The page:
Baseball / Sports

Angels walk off with a victory after Trout's home run

ANAHEIM, Calif. -- Mike Trout broke out of his slump in the biggest possible way Thursday night at Angel Stadium.

The Angels' centerfielder, struggling for nearly two weeks, slammed a walk-off three-run homer against Rays right-hander Brad Boxberger in the ninth inning, completing a wild comeback and giving the Angels a 6-5 win.

Trout was 7 for his last 50 until the homer, although he did reach base twice earlier in the game, once on a hit-by-pitch and once on an error by Rays shortstop Yunel Escobar. He has now struck out 52 times, the most in the major leagues. He is on pace to strike out 211 times, 12 shy of baseball's all-time record set in 2009 by Mark Reynolds.

But no matter: the Angels (22-18) are hotter than the Southern California weather, winners of seven of their last 10.

Young left-hander Tyler Skaggs started and couldn't escape the Rays' order the third time through. He allowed three runs in the sixth inning, hurt by a deflection by Angels third baseman Luis Jimenez, and then another run in the seventh on Brandon Guyer's first-career homer.

In all, Skaggs struck out five and walked one in six-plus innings, but allowed eight hits and five runs. He has finished six innings in seven of his eight starts this season.

The Angels won two challenges while hitting Thursday, but neither resulted in any runs.

In the fifth inning, Manager Mike Scioscia challenged an out call at second when Grant Green tried to stretch a single into a double. When it was reversed, the Angels had runners at second and third with one out, but they couldn't convert.

Then, in the seventh inning, Trout tried to tag from first on a deep fly out from Albert Pujols. He was called out at second and ruled safe after a Scioscia challenge, giving the Angels runners on second and third with two out, but again they couldn't convert.

The Angels are 6-4 on challenges this season.

Both Angel runs came in the sixth inning, when Howie Kendrick and C.J. Cron knocked two-out singles off Rays left-hander Erik Bedard and Erick Aybar slapped a ball under the glove of Tampa Bay first baseman James Loney, scoring Kendrick.

Raul Ibanez followed with a pinch-hit single to left for his 20th RBI of 2014 on his 16th hit.

In relief of Skaggs, right-handers Kevin Jepsen, Michael Morin and Fernando Salas (3-0) all pitched scoreless and hitless innings. Jepsen did walk two men, but that was it.

Morin, 23, has thrown eight consecutive scoreless frames to begin his big-league career.


His teammates were arriving at Angel Stadium's home clubhouse Thursday after a successful six-game trip, but Kole Calhoun was zipping up his bags and departing.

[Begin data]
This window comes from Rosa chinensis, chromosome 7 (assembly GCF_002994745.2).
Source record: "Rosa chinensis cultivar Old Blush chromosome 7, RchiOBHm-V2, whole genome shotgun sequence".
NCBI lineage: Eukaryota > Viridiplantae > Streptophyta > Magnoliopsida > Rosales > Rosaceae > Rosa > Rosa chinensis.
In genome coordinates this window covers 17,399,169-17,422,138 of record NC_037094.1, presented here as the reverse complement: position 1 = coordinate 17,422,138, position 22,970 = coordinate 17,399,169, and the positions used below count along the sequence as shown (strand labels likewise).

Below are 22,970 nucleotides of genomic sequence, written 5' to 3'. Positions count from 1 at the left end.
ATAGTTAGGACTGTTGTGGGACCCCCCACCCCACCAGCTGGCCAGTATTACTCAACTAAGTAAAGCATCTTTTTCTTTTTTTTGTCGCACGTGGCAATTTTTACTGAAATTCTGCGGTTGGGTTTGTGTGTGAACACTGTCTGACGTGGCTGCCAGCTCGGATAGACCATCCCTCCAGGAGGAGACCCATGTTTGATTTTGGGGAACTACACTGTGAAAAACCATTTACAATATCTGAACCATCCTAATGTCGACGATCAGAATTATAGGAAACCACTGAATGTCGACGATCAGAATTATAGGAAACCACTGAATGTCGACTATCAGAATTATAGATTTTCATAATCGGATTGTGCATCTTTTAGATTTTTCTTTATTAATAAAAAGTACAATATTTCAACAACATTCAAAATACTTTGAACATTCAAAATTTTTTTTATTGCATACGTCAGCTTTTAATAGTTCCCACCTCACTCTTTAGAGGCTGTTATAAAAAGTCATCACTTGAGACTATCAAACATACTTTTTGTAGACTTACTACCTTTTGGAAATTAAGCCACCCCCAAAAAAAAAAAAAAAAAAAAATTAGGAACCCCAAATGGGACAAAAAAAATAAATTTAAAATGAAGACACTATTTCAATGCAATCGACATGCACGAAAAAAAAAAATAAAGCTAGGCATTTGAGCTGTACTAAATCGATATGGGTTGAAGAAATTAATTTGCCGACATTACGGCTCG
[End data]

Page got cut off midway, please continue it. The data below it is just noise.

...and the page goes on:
The Angels right fielder, out since April 15 because of a severe right ankle sprain, got the OK to head out on a minor league rehab assignment at Triple-A Salt Lake after running the bases successfully for a second straight day.

Calhoun will start Friday and likely play 4-5 games for the Bees, potentially returning to the majors Tuesday or Wednesday.

"He's ready to play," Manager Mike Scioscia said. "We'll see how many at-bats he needs before he's starting to feel good, but it's encouraging. He made a lot of progress this last week."

Calhoun was the Angels' primary leadoff hitter before his injury. In his absence, Scioscia has tried a host of candidates, but he wouldn't commit to putting Calhoun back there upon his return.

"We'll see where he works in," Scioscia said. "We need a couple aspects of our lineup that are important. Obviously guys setting the table, but creating depth, too. We can look and see where we'll need him."

Calhoun said he was pleased with the progress of his recovery.

"It was said to be 4-6 weeks, and four weeks was Tuesday," Calhoun said. "It's something you don't want to deal with, but given the circumstances, I'm glad that this time has gone by now, and I'm getting closer to being back out there."

The Angels' other injured outfielder, Josh Hamilton, also took a sizable step forward Thursday by taking live batting practice for the first time.

The plan remains for Hamilton to begin a minor league rehab assignment May 23.

"He's kept himself as close as he could to staying in baseball shape with some of the drills that he's done," Scioscia said. "When he hits the ground running here and starts playing games, it shouldn't take him too long."


Back in the Angels' clubhouse was right-hander Dane De La Rosa, but not to pitch for the club.

The 31-year-old reliever, on the disabled list with what was originally termed shoulder irritation, had a setback during his minor league rehab over the weekend and received a cortisone shot in a tricky area near his right shoulder and collarbone Wednesday.

"It's a pain in the (rear), and you can quote me on that," De La Rosa said.

De La Rosa said he was only one more minor league appearance away from making his major league return. Then something flared up in the second inning of his Saturday outing, his fourth in Triple-A.

"The next day, I just felt a little too tight, and I decided to shut it down and do something quick to get the inflammation down," De La Rosa said.

Said Scioscia: "Up until that point, he had enough to pitch with us."

The cortisone immediately lessened the inflammation, according to De La Rosa, and he plans to play catch Friday.


Retiring MLB commissioner Bud Selig announced Thursday the formation of a succession committee to select him a replacement, and Angels owner Arte Moreno will be one of seven owners on the committee. ... Left-hander Sean Burnett (torn flexor tendon in left elbow) has thrown three rehab outings for Double-A Arkansas but remains several appearances away from returning to the majors. "He's getting better every time he pitches," Scioscia said.

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